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- 1.MEDIEVAL - RENAISSANCE During the Middle Ages, musical texture was monophonic, meaning ithas a single melodic line. Sacred vocal music such as Gregorianchants were set to Latin text and sung unaccompanied. It was theonly type of music allowed in churches, so composers kept themelodies pure and simple. Later on, church choirs added one or moremelodic lines to the Gregorian chants. This created polyphonictexture, meaning it has two or more melodic lines.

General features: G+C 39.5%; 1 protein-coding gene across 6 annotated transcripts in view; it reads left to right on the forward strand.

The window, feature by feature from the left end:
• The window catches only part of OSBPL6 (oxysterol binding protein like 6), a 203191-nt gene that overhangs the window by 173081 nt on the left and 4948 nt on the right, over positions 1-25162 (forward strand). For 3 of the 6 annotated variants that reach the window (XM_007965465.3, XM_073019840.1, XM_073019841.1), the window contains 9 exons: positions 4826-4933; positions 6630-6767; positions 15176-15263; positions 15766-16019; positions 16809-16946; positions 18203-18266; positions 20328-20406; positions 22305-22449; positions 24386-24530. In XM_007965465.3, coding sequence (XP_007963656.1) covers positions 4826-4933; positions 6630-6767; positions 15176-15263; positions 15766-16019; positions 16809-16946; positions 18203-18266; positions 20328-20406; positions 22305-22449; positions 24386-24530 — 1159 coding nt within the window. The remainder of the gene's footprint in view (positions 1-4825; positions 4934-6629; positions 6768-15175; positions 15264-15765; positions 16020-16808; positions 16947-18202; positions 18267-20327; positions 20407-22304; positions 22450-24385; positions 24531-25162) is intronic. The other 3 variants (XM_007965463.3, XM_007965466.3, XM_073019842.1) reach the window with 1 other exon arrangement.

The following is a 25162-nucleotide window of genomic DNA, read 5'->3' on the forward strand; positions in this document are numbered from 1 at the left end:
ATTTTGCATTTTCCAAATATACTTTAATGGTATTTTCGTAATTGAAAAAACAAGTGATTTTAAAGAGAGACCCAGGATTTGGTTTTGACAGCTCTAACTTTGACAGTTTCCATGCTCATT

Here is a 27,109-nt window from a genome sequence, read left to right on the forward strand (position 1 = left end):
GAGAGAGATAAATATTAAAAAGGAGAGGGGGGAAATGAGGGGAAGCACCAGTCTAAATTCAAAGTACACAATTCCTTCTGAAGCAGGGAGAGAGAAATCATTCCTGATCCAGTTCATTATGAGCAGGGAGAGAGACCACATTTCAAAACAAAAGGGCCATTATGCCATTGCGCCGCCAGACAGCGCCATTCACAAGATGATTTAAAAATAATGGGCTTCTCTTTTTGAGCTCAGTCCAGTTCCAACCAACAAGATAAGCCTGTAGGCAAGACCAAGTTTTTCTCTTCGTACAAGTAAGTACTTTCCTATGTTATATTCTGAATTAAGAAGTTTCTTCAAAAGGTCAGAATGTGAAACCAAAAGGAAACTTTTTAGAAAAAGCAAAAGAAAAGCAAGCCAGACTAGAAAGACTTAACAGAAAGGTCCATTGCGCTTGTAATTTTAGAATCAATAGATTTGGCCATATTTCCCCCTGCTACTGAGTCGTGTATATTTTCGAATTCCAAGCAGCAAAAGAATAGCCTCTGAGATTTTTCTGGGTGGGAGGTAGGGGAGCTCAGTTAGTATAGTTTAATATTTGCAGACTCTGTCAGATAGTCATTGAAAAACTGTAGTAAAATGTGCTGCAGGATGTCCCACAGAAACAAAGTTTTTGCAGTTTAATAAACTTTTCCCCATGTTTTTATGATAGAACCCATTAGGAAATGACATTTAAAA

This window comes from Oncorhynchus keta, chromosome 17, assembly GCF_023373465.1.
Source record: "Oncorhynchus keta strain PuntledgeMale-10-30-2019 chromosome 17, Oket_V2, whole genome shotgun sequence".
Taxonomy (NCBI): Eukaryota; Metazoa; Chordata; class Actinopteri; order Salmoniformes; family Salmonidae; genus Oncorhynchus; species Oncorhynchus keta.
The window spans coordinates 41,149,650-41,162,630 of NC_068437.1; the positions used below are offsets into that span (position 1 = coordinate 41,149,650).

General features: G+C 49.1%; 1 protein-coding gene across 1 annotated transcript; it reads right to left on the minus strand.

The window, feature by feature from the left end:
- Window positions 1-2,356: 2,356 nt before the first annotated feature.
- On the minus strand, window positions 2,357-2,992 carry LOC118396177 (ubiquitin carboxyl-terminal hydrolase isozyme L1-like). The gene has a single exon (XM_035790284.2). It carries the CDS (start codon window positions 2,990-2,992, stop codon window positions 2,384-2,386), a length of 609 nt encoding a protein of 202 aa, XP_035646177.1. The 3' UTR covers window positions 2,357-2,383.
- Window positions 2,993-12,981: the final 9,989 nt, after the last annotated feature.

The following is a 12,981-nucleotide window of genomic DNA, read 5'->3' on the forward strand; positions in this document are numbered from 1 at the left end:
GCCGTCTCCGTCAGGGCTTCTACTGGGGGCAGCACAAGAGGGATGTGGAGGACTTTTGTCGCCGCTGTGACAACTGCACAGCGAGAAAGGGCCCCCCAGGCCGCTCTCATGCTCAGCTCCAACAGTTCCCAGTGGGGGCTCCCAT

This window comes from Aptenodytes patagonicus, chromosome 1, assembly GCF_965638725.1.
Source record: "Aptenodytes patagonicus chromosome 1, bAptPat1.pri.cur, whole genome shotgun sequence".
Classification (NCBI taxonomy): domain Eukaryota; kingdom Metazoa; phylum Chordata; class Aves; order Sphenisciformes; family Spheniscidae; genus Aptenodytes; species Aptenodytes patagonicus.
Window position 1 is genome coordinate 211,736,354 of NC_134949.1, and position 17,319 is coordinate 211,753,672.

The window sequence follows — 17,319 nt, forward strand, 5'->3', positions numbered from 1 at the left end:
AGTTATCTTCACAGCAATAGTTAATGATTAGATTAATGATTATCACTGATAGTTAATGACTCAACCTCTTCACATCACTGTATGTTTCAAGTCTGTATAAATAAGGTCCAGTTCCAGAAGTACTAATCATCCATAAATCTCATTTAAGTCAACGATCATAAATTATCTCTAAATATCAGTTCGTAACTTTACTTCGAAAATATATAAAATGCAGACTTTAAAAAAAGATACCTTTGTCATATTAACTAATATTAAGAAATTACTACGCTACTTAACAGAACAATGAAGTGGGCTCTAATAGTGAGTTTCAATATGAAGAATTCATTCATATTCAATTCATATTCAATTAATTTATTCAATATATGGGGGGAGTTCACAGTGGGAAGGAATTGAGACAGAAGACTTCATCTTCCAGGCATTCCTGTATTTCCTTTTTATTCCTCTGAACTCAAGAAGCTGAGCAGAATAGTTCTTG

2. MEDIEVAL - RENAISSANCE During the Renaissance, the shell harmony of the Middle Ages wassucceeded by true harmony. Medieval and Renaissance music was based mainly on theeight church modes. This use of the term mode is atypical, however:the church modes are actually just seven-note scales. The churchmodes were developed to help composers write smooth monophonicmelodies. While they served this purpose admirably, the churchmodes are awkward when it comes to composing harmony. 3. Differences BetweenMedieval And RenaissanceMedievalRenaissance Dry Shell harmony Monophony > > Sweet TruePolyphony harmony Portions ofscripture were set Revival ofto traditional classical cultureRoman melodies. 4. GUIDO DAREZZO 5. GUIDO D AREZZO Italian musicologist, who was one of the first important musicteachers and theorists. He was also known as Guido Aretinus, Fra Guittone, A guy of aArezzo, born in Arezzo. His most famous innovation consisted in applying syllablesut, re, mi, fa, sol, la to the first six notes of diatomic scales, startingat any pitch desired. 6. GUIDO D AREZZO Guidos most famous treatise is his Micrologus Guidonis dedisciplina artis musical, dedicated to Bishop Theobald of Arezzo Died probably at Pampos Abbey, near Ferrara 7. GUILLAUME DEMACHAUT 8. GUILLAUME DE MACHAUT French court poet and musician. Born at Machaut in Champagne and died of Reims at April 1377 Served king John the Bohemia, John the Good of France andCharles III of Navarre. He was an initiator of new art of poetry in fixed form popular inthe Middle Ages of which the ballad and the rondeau were themost important. 9. GUILLAUME DE MACHAUT He was more of a writer but composed musical compositions. Musical compositions include lais, motets, ballads, rondeau anda mass sung of the Charles V. 10. JOSQUINDESPREZ 11. JOSQUIN DESPREZ His name is read as Zhuhs Kan/Zhaws Kan Duh Pray/Day Pray Born in North France but lived in Italy for many years. Was a singer at Milan Cathedral and at the Papal Chapel inRome. Served the dukes of Milan and Ferrara. Died on August 27, 1521 and after his death, his music waslong neglected, but it is widely admired today. 12. JOSQUIN DESPREZ One of the greatest composers of the Renaissance Period. He has been highly praised for his ability to express words throughmusic. He was known for his command of musical techniques, especiallyhis skilful use of the canon, a musical device in which the melody isrepeated in one or more other parts. He usually wrote music for 4voices. He had many of his pieces are love songs. 13. JOSQUIN DESPREZ For Church: he wrote about 100 unaccompanied choral worksknown as MOTES and 18 masses. In 1502, several of the earliest books of printed music weredevoted to his works. 14. POPEGREGORY I 15. POPE GREGORY I ( T H E G R E A T ) Pope, Saint and Doctor of the Church. Set standards for the church ceremony that brought the chantinto popular use which then fixed the GREGORIAN CHANT. Italian composer Ottorino Respighi composed a piecenamed St. Gregory the Great (San Gregorio Magno) that featuresas the fourth and final part of hisChurch Windows (Vetrate diChiesa) works, written in 1925. 16. GREGORIAN 17. GREGORIAN "Gregorian" chant was named for and credited to Pope Gregory I(r. 590-604) is an accident of politics and spin doctoring. Type of liturgical chant most widely used in Latin Churches. To be distinguished from the chants used by the Ambrosian,Mozarabre and other rites. Took definite from after some centuries of development afterPope Gregory I set the standards of chant. 18. TROUBADOURS 19. TROUBADOURS Was one of a large group of poet-musicians who flourished inSouthern France. The word comes from the Latin Tropare (to compose) He composed poetry in a romance language called Provenal. Canso D Amor ( love song) was one of the rich and varied poeticforms used by the troubadours 20. TROUBADOURS The troubadours praise of physical love stood in directcontrast to traditional Christian morality Their ideal of love and praise of women influenced manywriters, including Dante and Petrarch 21. TROUVRES 22. TROUVRES Was one of the group of poet musicians The word comes from an old French word meaning to compose They composed their poems in old French dialect called langue d oil They were strongly influenced by the style and subject matter of thetroubadours of southern France Like the troubadours, the trouvres wrote chansons d amore (lovesongs) 23. MADRIGALS Luca Marenzio, a highly influential composer of madrigals in the last two decades of the 16th century 24. MADRIGALS Short lyric poem of Italian Origin.- deals with love or pastoral subjects.- consists on 2/3 tercets (group of 3 lines) and spread to England. Became popular in Italy (15th century) and spread to England. In the Elizabethan times were meant for singing. Ex: Crabbed Age and Youth (Shakespeares the Passionate Pilgrim ) 25. MADRIGALS From 2 to 6 unaccompanied voices joined in singing theMadrigals. Words and melody frequently are inter women so intically thatthe lines are difficult to follow. Ex: Brightly Dawns Our Wedding Day (The Mikado) 26. MINSTRELS 27. MINSTRELS Well educated poets and musicians. Composed and sang songs of love, heroic deeds- lute, harp/a stingedinstrument. In the sense, the Troubadours and the Trouvers were minstrels. Some are not educated and skilled, wandered about the country,centring at fairs at inns/the streets. Middle ages: term Minstrel was applied to wandering acrobats andjugglers. 28. CHANSONS 29. CHANSONS Any lyric-driven French song, usually polyphonic and secular. A singer specialising in chansons is known as a "chanteur" (male) or"chanteuse" (female); a collection of chansons, especially from the lateMiddle Ages and Renaissance, is also known as a chansonnier. The art Chanson at Medieval Age and Renaissance may be traced as farback as the 11th and 12th centuries, to the Provencal songs of thetroubadours. 30. CHANSONS From these developed a polyphonic songs from that emerged in the15th century and reached its height in the 16th century. The development of the 15th and 16th century Chansons may bedivided into 5 stylistics sub periods: 1390-1450= English and Early Burgundian Chanson. Composed for solo voice with instrumental accompaniment. The chief composers of the period were John Dunstable, Guillaume Dufay, andGilles Binchois, whose works have elegance, beauty and refinement. 31. CHANSONS 1450-1480 = The Early Parisian Chansons, many of which originated inBurgundy. Phillipe Caron and Johannes Ockeghem--> outstanding composers whichwere similar in form and style to those of the previous era. 1480-1505 = Odhecaton, from the collection of songs published in 1501. Were written for from 3-5 voices without accompaniment. Leading composers included Josquin Depies, Heinrich Isaac, and JacobObrecht. 32. CHANSONS 1505-1549= Were strongly influenced by 2 Italian forms, the FRONTALand the MADRIGAL (were written for from 3-5 voices and werefrequently homophonic in style). This movement away from pure polyphony in Chanson was led suchcomposers as Nicolas Gombert and Jean Mouton. The composition of the new Chanson coincide with the rise of the music-printing industry, and they were the 1st to be widely available. 33. CHANSONS 1549-1603= Era of HUMANIST and the Chanson VERSMESURES(measured verse) was the chief form. The rhythm of the music followed the metrical pattern of the poetry towhich it was set. Claude Le Jeune and Jacques Mauduit were the chief composers of thistype of Chanson. These songs marked the end of the development of the FORMALRENASSAINCE Chanson.